There is a much faster, simpler and cheaper method of determining the oxidizability of the slate. For several years I have been working with pre-oxidations induced by Hydrogen Peroxide, H2O2. With this method, within 24 hours it is possible to know how oxidizable is a slate. The concentration of H2O2 used is similar to what is sold in pharmacies, 3% concentration. Slate tiles are immersed in H2O2 during 24 hours at room temperature (20-25 ° C). After that time, tiles are washed with water (distilled is better, to avoid leaving any traces when dry) and examined. In the picture you can see a plate of slate without attack (0a), attacked 24 h (1a), 48 (2a) and 72 (3a) h. Most of the oxidation occurs within the first 24 h.


This technique has some elements to consider. The first is the analysis of the slate. Personally I always use image analysis, for which first I scan the slates with a normal scanner, at a resolution of 300 dpi. As my scanner has a maximum scan area of ​​DIN A4 size, what I do is cut tiles to a size that fits well, eg 15 x 15 cm.

Once I have the images, I use a free program that works great, ImageJ. With this program I calculate the surface of the slate occupied by oxidations (pictures 0b, 1b, 2b and 3b), so that I have is a real numerical data, not the subjective assessment by an operator.

However, this method does not make much sense if it does not correlate with the levels of oxidation of EN 12326, T1, T2 and T3, which today are recognized and adopted by the slate sector. Oxidizability depends largely on the type of iron sulfide, so that neither can relate the oxidized area of the standard grades … nowadays.

This is one of the things I’m working on, the relationship between H2O2 attack and thermal cycling according to EN 12326.’s Solution shortly.

CE marking in roofing slates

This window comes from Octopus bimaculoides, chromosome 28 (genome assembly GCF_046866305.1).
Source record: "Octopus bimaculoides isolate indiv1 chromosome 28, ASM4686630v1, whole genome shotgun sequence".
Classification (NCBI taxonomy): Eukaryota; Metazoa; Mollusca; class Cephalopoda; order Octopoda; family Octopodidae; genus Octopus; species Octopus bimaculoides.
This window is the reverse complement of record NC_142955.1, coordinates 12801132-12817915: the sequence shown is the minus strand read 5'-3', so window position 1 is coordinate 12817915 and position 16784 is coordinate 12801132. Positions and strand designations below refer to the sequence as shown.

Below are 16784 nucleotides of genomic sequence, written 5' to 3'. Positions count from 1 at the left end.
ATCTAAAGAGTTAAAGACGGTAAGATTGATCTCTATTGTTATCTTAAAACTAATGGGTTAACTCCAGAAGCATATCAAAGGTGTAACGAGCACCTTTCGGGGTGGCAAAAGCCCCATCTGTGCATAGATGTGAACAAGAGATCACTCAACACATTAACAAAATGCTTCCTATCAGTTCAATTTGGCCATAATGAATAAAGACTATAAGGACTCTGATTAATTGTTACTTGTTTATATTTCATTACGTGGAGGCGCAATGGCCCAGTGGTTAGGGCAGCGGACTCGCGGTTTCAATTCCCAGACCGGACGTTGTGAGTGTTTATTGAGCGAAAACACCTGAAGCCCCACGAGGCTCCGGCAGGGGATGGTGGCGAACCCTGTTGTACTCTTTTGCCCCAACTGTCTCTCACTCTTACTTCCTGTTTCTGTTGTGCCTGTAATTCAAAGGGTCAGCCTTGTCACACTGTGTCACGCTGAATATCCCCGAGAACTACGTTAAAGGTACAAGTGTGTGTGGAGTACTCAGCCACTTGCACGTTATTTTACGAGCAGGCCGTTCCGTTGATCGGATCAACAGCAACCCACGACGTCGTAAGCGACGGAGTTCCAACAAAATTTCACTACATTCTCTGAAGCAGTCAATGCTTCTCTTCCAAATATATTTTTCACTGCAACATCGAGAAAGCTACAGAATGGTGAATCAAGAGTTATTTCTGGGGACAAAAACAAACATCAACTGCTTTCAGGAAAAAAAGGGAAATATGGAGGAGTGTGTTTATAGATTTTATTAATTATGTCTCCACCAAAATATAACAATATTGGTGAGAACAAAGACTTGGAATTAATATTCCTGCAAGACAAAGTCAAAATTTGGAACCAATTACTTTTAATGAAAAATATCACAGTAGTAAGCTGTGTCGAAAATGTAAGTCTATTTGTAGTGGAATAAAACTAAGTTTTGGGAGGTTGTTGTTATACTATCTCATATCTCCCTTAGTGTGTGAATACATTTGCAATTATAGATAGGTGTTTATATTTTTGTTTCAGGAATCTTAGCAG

PlantillamarcadoCECE marking is mandatory for all the products sold in the European Union, regardless of the country of origin of the products. In the case of roofing slate, this marking is done using the data obtained from the tests of EN 12326 (parts 1 and 2) Slate and natural stone for discontinuous roofing and cladding. The CE mark does not establish qualities, just gives information about product features. The different qualities of the slate are established by the manufacturer taking into account the market requirements and its own standards.

The results of the tests of EN have to be stated on a label attached to each pallet or slate cage. In paragraph ZA of EN 12326-1 is an example of CE label, although there are other solutions.




CE label as in EN 12326-1


CE Pizarra01

CE Pizarra00Two examples of CE marking

Together with this label must be included another document, the declaration of conformity, in which it is specified in detail the characteristics of the slate. This document must accompany each sold batch of slate; there is no need to include it to slate pallet or cage. As for the label, there is a model in Part 1 of the standard.

The CE marking is mandatory for roofing slate since 2004, so it is sufficiently well established between producers and consumers. However, there are still companies that refuse to incorporate it to their products, either by ignorance or negligence law, thereby risking a sanction by the competent authority.